Haskell also uses lists like we touched on before with the character list. There are multiple different ways to define them:

```
// using head and tail
let h:t = [1, 2, 3]
// without head and tail
1:[2, 3]
[1]:[[2], [3, 4]]
```

**How many different ways can you find to write allEven?**
I managed to find another way to create an allEven function:

```
allEven2 :: [Integer] -> [Integer]
allEven2 [] = []
allEven2 nums = [x | x <- nums, even x]
```

After going through day two I found two other ways to define the allEven function:

```
allEven3 :: [Integer] -> [Integer]
allEven3 [] = []
allEven3 nums = filter even nums
allEven4 :: [Integer] -> [Integer]
allEven4 [] = []
allEven4 nums = [x | x <- nums, mod x 2 == 0]
```

**Write a function that takes a list and returns the same list in reverse.**

```
reverseList [] = []
reverseList x = reverse x
reverseList2 :: [a] -> [a]
reverseList2 [] = []
reverseList2 (x:xs) = (reverseList2 xs) ++ [x]
```

**Write a function that builds two-tuples with all possible combinations of two of the colors black, white, blue, yellow and red. Note that you should only include one of (black, blue) and (blue, black).**

```
colors = ["black", "white", "blue", "yellow", "red"]
twoTuples = [(a, b) | a <- colors, b <- colors, a /= b]
```

**Write a list comprehension to build a chilhood multiplication table. The table would be a list of three-tuples where the first two are integers from 1-12 and the third is the product of the first two.**

```
input = [1 .. 12]
multiplicationTable = [(x, y, x * y) | x <- input, y <- input]
```

**There are 5 states who can't border with a state with the same color. There are only three colors to be given to the states:**
I started off adding the colors and states to a list:

```
colors = ["red", "green", "blue"]
states = ["Alabama", "Mississippi", "Georgia", "Tennessee", "Florida"]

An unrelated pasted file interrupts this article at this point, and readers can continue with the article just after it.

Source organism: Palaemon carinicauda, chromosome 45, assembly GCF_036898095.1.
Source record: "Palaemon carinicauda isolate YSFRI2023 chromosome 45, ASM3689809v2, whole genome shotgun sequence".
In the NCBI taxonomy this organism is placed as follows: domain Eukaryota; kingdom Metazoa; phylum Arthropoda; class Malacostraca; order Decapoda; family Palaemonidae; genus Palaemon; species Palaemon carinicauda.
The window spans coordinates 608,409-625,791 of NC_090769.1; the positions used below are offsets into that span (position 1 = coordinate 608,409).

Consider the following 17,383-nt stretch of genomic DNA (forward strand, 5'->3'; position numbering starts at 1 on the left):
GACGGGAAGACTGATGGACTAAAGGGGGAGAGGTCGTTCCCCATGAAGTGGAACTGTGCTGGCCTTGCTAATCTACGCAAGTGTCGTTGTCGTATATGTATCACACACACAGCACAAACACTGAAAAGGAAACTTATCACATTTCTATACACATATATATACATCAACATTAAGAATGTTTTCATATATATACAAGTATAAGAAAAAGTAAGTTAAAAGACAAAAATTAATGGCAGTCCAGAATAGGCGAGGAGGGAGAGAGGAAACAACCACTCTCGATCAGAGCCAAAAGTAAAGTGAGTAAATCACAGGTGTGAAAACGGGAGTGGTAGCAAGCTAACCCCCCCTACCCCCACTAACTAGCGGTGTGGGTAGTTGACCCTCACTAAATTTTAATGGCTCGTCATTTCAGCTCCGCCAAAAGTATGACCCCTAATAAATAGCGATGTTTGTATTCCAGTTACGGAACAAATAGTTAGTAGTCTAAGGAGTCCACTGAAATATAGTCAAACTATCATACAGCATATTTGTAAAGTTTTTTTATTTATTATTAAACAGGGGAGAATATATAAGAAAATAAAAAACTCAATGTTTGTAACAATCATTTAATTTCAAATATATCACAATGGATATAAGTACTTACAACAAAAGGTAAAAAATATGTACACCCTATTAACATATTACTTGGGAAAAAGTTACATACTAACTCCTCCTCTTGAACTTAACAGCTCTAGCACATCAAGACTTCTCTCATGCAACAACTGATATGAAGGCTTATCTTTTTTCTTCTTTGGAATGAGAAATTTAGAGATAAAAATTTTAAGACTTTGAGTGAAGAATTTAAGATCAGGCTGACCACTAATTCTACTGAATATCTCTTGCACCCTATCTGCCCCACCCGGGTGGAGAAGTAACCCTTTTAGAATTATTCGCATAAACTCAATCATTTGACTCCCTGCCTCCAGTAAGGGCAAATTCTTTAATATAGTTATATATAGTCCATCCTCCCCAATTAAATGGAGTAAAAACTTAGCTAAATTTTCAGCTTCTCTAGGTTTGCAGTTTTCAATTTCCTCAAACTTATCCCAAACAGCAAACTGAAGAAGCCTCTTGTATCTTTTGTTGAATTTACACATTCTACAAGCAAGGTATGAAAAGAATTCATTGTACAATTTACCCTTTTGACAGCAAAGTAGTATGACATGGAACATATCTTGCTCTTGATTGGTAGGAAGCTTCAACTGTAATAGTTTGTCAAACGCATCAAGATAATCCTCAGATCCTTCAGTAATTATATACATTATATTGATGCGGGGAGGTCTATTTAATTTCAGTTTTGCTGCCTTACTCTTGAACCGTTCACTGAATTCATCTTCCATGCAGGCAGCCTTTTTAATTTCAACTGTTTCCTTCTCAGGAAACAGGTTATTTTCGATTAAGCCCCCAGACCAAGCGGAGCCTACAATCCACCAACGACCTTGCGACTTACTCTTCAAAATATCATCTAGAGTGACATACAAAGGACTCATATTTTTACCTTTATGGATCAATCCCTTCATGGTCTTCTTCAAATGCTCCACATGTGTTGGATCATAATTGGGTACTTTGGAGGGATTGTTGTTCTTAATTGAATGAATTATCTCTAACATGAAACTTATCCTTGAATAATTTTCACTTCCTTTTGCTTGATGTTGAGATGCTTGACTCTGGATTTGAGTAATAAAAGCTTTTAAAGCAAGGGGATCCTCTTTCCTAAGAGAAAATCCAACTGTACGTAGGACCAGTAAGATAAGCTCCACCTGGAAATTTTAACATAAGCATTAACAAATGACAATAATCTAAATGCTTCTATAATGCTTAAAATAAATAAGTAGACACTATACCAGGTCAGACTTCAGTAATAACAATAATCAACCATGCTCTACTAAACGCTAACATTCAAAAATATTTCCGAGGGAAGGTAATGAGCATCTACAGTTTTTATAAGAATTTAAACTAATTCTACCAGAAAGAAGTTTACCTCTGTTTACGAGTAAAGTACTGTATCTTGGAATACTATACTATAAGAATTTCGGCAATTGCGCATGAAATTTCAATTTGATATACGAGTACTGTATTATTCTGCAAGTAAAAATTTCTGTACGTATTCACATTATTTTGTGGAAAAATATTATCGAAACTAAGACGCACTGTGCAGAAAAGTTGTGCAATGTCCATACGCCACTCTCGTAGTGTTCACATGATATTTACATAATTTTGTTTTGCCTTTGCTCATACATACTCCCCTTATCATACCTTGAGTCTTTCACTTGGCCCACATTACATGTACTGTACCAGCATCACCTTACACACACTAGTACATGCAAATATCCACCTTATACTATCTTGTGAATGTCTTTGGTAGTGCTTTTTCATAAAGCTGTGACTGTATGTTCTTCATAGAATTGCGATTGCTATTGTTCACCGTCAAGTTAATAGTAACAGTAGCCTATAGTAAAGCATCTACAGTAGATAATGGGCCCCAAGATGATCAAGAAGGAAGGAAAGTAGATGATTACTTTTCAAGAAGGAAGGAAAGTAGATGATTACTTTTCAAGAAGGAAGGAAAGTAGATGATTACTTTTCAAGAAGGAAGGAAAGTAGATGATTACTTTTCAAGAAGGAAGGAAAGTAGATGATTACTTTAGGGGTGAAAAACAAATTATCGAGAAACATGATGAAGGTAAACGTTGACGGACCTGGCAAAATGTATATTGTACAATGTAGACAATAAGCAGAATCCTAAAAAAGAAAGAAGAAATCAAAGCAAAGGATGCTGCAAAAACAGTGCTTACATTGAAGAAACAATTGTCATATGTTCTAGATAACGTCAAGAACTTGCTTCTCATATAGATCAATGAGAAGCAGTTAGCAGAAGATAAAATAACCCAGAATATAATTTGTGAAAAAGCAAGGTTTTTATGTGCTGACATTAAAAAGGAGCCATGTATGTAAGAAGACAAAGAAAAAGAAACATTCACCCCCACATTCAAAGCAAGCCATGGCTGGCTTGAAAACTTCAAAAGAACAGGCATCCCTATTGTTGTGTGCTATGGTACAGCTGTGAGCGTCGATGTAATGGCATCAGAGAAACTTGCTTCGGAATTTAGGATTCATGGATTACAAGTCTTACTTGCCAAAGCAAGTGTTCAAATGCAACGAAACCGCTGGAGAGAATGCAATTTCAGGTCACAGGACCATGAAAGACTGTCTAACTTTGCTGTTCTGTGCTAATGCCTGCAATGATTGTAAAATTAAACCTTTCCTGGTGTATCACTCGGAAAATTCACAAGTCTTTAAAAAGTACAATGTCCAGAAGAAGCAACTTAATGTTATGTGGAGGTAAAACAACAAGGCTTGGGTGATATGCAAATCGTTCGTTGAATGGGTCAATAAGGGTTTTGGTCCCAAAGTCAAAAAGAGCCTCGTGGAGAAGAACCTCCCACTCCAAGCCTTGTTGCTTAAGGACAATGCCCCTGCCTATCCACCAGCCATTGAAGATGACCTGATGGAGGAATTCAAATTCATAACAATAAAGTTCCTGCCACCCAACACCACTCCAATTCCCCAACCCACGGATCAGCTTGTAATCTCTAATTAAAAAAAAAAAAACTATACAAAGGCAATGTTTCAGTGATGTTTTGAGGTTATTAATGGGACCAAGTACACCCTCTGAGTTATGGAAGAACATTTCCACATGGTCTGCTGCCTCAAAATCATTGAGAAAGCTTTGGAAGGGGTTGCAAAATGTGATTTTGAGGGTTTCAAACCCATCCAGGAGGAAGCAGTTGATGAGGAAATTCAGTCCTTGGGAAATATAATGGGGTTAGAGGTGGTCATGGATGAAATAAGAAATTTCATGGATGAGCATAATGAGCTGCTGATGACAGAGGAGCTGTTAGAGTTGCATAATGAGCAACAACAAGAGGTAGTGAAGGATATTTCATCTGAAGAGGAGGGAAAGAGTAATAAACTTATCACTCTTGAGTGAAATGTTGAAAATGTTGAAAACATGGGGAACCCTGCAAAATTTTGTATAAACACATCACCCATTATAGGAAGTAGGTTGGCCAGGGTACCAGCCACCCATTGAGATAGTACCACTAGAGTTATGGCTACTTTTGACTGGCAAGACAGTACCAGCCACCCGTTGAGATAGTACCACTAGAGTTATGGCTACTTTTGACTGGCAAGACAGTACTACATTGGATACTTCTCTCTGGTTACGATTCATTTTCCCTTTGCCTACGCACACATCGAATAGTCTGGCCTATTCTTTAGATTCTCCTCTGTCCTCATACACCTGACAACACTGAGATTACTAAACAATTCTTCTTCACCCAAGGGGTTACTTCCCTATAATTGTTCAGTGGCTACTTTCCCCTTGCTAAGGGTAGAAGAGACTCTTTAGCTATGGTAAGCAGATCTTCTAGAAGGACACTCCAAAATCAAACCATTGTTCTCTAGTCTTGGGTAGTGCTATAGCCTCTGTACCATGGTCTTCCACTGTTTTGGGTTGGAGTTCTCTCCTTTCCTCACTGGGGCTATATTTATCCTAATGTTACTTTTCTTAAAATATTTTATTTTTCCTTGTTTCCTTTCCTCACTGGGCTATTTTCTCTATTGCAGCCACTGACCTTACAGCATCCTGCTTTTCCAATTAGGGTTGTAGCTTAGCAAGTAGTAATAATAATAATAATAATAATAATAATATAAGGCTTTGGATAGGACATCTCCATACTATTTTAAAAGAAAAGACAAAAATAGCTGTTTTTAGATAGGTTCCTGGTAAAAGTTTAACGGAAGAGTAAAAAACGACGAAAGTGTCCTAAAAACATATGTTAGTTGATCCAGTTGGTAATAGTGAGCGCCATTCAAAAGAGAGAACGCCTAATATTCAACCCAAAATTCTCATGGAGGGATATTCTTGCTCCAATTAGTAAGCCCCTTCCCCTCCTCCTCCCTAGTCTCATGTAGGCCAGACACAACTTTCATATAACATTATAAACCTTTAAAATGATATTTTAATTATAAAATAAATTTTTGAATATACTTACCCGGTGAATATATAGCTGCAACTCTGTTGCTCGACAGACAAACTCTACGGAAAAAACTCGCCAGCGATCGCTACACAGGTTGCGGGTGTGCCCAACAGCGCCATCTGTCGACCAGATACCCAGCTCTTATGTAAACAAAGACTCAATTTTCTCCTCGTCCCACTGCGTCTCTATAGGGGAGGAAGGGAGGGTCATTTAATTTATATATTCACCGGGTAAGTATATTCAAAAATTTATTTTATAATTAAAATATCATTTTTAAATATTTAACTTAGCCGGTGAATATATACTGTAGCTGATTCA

```

But I didn't seem to get the function working using the lists available:

```
combined = [(x, y) | x <- states, y <- colors]
```

After that I tried to define the adjecent states in tuples, so that I could try and work with that:

```
adjacentStates = [
("Tennessee", "Mississippi", "Georgia", "Alabama"),
("Mississippi", "Tennessee", "Alabama"),
("Alabama", "Mississippi", "Georgia", "Tennessee"),
("Georgia", "Tennessee", "Alabama", "Florida"),
("Florida", "Georgia", "Alabama")
]
```

This is where I found out that a list of tuples needs the exact same amount of parameters in each tuple. So this list wasn't going to work. Finally I found a way to define the list with states and their allowed colors by defining for each state of which color it can't be the same:

```
mapColoring = [ ("Tennesee", t, "Mississippi", m, "Alabama", a, "Georgia", g, "Florida", f) |
t <- colors, m <- colors, a <- colors, g <- colors, f <- colors,
m /= t, m /= a,
a /= t, a /= g, a /= f,
g /= f, g /= t ]
```

Although this solution is hardcoded, it does solve the map-coloring problem and looks more like the previous functions I wrote.

Today I learned a lot about the basics of Haskell. I can barely wait to learn more about this interesting language.

https://wiki.haskell.org/Haskell https://www.haskell.org/community https://wiki.haskell.org/User_groups https://downloads.haskell.org/~ghc/8.2.1/docs/html/users_guide/index.html